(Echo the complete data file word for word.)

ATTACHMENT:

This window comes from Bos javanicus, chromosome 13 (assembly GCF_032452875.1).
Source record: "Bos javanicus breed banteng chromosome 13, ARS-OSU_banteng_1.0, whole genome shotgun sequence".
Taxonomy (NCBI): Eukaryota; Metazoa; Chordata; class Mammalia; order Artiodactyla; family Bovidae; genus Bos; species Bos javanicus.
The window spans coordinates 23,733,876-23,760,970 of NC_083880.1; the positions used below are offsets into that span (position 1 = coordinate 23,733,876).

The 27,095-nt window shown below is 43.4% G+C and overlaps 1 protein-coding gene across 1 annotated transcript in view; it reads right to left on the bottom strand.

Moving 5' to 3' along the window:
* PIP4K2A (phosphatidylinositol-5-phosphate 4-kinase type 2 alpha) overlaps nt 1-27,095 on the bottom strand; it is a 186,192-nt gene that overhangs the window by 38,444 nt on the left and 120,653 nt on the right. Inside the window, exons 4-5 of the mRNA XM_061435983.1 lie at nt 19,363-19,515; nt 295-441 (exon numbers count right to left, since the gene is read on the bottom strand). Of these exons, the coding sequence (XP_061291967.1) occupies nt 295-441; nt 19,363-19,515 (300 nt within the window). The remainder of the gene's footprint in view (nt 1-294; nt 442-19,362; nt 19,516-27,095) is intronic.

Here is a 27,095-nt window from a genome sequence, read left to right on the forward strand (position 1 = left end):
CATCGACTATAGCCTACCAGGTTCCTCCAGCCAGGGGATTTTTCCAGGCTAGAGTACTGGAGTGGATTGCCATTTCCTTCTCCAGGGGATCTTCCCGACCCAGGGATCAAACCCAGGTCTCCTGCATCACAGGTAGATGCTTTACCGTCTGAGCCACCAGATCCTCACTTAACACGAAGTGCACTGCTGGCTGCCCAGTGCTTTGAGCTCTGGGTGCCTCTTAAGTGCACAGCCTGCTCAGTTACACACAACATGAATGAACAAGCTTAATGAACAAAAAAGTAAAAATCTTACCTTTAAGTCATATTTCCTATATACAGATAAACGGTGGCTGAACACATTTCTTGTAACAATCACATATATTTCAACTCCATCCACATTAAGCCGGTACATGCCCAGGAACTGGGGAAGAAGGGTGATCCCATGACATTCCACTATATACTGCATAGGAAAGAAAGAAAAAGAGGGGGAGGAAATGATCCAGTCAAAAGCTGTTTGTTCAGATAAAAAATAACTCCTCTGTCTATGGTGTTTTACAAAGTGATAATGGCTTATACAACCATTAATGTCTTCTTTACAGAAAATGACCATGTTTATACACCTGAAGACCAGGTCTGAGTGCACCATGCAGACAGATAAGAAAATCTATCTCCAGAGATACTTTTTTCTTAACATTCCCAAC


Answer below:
This window comes from Bos javanicus, chromosome 13 (assembly GCF_032452875.1).
Source record: "Bos javanicus breed banteng chromosome 13, ARS-OSU_banteng_1.0, whole genome shotgun sequence".
Taxonomy (NCBI): Eukaryota; Metazoa; Chordata; class Mammalia; order Artiodactyla; family Bovidae; genus Bos; species Bos javanicus.
The window spans coordinates 23,733,876-23,760,970 of NC_083880.1; the positions used below are offsets into that span (position 1 = coordinate 23,733,876).

The 27,095-nt window shown below is 43.4% G+C and overlaps 1 protein-coding gene across 1 annotated transcript in view; it reads right to left on the bottom strand.

Moving 5' to 3' along the window:
* PIP4K2A (phosphatidylinositol-5-phosphate 4-kinase type 2 alpha) overlaps nt 1-27,095 on the bottom strand; it is a 186,192-nt gene that overhangs the window by 38,444 nt on the left and 120,653 nt on the right. Inside the window, exons 4-5 of the mRNA XM_061435983.1 lie at nt 19,363-19,515; nt 295-441 (exon numbers count right to left, since the gene is read on the bottom strand). Of these exons, the coding sequence (XP_061291967.1) occupies nt 295-441; nt 19,363-19,515 (300 nt within the window). The remainder of the gene's footprint in view (nt 1-294; nt 442-19,362; nt 19,516-27,095) is intronic.

Here is a 27,095-nt window from a genome sequence, read left to right on the forward strand (position 1 = left end):
CATCGACTATAGCCTACCAGGTTCCTCCAGCCAGGGGATTTTTCCAGGCTAGAGTACTGGAGTGGATTGCCATTTCCTTCTCCAGGGGATCTTCCCGACCCAGGGATCAAACCCAGGTCTCCTGCATCACAGGTAGATGCTTTACCGTCTGAGCCACCAGATCCTCACTTAACACGAAGTGCACTGCTGGCTGCCCAGTGCTTTGAGCTCTGGGTGCCTCTTAAGTGCACAGCCTGCTCAGTTACACACAACATGAATGAACAAGCTTAATGAACAAAAAAGTAAAAATCTTACCTTTAAGTCATATTTCCTATATACAGATAAACGGTGGCTGAACACATTTCTTGTAACAATCACATATATTTCAACTCCATCCACATTAAGCCGGTACATGCCCAGGAACTGGGGAAGAAGGGTGATCCCATGACATTCCACTATATACTGCATAGGAAAGAAAGAAAAAGAGGGGGAGGAAATGATCCAGTCAAAAGCTGTTTGTTCAGATAAAAAATAACTCCTCTGTCTATGGTGTTTTACAAAGTGATAATGGCTTATACAACCATTAATGTCTTCTTTACAGAAAATGACCATGTTTATACACCTGAAGACCAGGTCTGAGTGCACCATGCAGACAGATAAGAAAATCTATCTCCAGAGATACTTTTTTCTTAACATTCCCAAC